At least that’s the hope of AGC President and Chief Executive Officer Brad Kitterman, who announced a major restructuring plan Wednesday to help turn the ailing glass manufacturer around.
Meeting with Kingsport Mayor Dennis Phillips, Kingsport Chamber CEO Miles Burdine, Kingsport Chamber President Tom Segelhorst and the Times-News early Wednesday, Kitterman said the Greenland plant was included in the restructuring plan because one of its two lines is due for costly maintenance and repairs, and the company would rather defer those expenses until business conditions improve.
“It’s unfortunate that Greenland is one of the lines we’re talking about mothballing. That was primarily driven just by a timing issue — we can’t justify making that investment,” Kitterman said.
Some 250 people — roughly half of the work force at the Greenland plant — will lose their jobs. In all nearly 1,000 employees companywide will be impacted by the restructuring plan.
Kitterman said the downturn in the housing market is the problem. AGC ended 2007 in the red, and the company had hoped to improve business toward the end of this year.
“But we’ve seen further deterioration in the marketplace — it’s down another 26 percent since December,” Kitterman said. “So we’re in a situation where we have to take some action.
“We believe this is the best path for us to take to survive the current economic conditions.”
Once restructuring is completed, AGC plans to realign its remaining businesses into three separate units. One unit will focus on solar glass, which is produced at the company’s Blue Ridge facility in Kingsport.
Kitterman said the solar business is growing due to escalating energy costs.
“And we’re actually a leader in that market in North America and worldwide. So that’s a positive situation for us,” he said.
Another AGC business unit will focus on architectural building products. Kitterman said the company will focus on value-added products.
The third unit will focus on the automotive industry, supplying windshields and other glass for vehicle production.
Kitterman said the company has been working on the restructuring plan for a number of months.
“We’ve seen what’s happened last year, and we’ve seen what’s coming this year. We don’t see any signs in the industry that there will be a recovery this year. The expectation is — next year we’ll start to see a comeback, but it will be at a slow pace,” he said.
“We really feel like we need to take some aggressive steps at this point to get ourselves back in a solid financial position,” he added.
When on solid financial ground once again, AGC will look at reviving its mothballed production line in Hawkins County. At that time — which Kitterman said could be several years down the road — the company could rebuild the line and expand its capacity. The line is now capable of producing about 185,000 tons of glass a year.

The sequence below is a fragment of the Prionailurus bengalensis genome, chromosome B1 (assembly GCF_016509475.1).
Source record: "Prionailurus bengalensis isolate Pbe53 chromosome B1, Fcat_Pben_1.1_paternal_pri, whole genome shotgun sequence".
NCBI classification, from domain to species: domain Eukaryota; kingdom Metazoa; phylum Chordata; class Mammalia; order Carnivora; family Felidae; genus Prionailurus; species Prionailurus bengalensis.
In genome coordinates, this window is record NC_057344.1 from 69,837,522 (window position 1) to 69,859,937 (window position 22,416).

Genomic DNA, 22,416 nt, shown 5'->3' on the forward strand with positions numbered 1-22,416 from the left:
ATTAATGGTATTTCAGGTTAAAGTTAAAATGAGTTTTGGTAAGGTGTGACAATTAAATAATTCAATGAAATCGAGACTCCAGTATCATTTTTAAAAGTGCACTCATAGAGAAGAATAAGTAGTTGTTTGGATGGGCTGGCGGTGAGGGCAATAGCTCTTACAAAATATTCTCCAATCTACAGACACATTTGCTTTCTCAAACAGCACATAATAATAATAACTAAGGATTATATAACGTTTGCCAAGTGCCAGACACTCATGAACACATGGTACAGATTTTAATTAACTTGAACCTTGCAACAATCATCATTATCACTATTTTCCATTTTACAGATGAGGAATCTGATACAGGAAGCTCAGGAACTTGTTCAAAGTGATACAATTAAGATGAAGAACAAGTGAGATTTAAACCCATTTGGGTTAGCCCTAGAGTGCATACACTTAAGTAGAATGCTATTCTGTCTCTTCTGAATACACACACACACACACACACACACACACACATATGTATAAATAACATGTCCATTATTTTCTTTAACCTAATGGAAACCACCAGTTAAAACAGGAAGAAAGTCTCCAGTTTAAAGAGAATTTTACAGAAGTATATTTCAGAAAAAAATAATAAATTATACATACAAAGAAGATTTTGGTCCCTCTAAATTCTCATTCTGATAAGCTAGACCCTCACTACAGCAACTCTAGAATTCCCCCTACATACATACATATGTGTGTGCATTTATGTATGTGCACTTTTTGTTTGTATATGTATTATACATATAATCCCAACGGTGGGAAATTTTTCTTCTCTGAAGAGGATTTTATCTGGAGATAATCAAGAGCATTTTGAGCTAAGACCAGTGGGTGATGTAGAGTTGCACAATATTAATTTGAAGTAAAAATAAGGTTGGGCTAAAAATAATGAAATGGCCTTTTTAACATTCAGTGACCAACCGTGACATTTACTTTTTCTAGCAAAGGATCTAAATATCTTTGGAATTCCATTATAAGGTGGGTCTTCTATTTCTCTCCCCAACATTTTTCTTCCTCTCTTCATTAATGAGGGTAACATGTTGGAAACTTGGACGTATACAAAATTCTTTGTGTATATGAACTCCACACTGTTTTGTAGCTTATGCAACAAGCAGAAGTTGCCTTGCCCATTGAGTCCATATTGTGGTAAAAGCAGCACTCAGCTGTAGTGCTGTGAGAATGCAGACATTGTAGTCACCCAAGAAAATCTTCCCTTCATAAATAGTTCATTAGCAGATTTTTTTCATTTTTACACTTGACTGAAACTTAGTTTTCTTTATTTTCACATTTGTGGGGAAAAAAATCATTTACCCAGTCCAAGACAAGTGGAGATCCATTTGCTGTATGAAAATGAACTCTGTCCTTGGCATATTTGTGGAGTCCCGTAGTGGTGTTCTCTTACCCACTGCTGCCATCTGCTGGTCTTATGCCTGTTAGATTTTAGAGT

“When you close one of those (lines) down, you don’t do it for a few months. That’s going to be a year or two or three, before it comes back up,” Kitterman said.
Phillips said he’s not happy with AGC’s announcement.
“But it could have been worse. There is hope that as the glass industry recovers, the Greenland operation we hope will be rebuilt as a new furnace line,” Phillips said.
He told Kitterman that Kingsport would be willing to help the company with any expansion plans in the future. He noted the city made concessions for Willamette Industries to rebuild and expand its downtown paper mill. That mill, now called Domtar, underwent a $475 million modernization project with help from the city and state.
And Burdine noted that Eastman Chemical Co. announced a $1.3 billion project last year to upgrade its Kingsport facilities. The city and state are also helping with that project.
Another part of AGC’s restructuring may ultimately boost the company’s employment base in the region. AGC’s North American Research & Development capabilities will be consolidated into the local operations at Greenland and Abingdon, which will result in the closure of the company’s R&D facility in Petaluma, Calif. Some employees from Petaluma will be offered jobs if they transfer to the Greenland or Abingdon facilities.
Kitterman said this region — which served as the company’s corporate headquarters until those operations were moved to Alpharetta, Ga., in late 2006 — remains the “center of operations.”
“It has been our center and remains our center. The changes that we’ve made has not changed that,” Kitterman said.
He said the local operations — from Abingdon to Kingsport to Hawkins County — represent the company’s largest concentration of employees and businesses.
“And our facilities here are some of the most competitive in our network of facilities,” Kitterman said.
He said he’s committed to this region and plans to spend more time here once the restructuring effort is complete.
“I’m looking for opportunities to engage in the community here,” he said.
“We’ve been so distracted chasing volume, I hope to spend some time here in the community, engaging the people. I’ve not been very good at that up to now. So I want to spend more time here.”
Burdine, Phillips and Segelhorst said they would support AGC through its restructuring transition.
“Our sympathy goes out to those losing their jobs. A lot of them are friends of ours,” Burdine told Kitterman. “We also understand that you’re in business to make glass and sell glass. You’re in the business of making money.”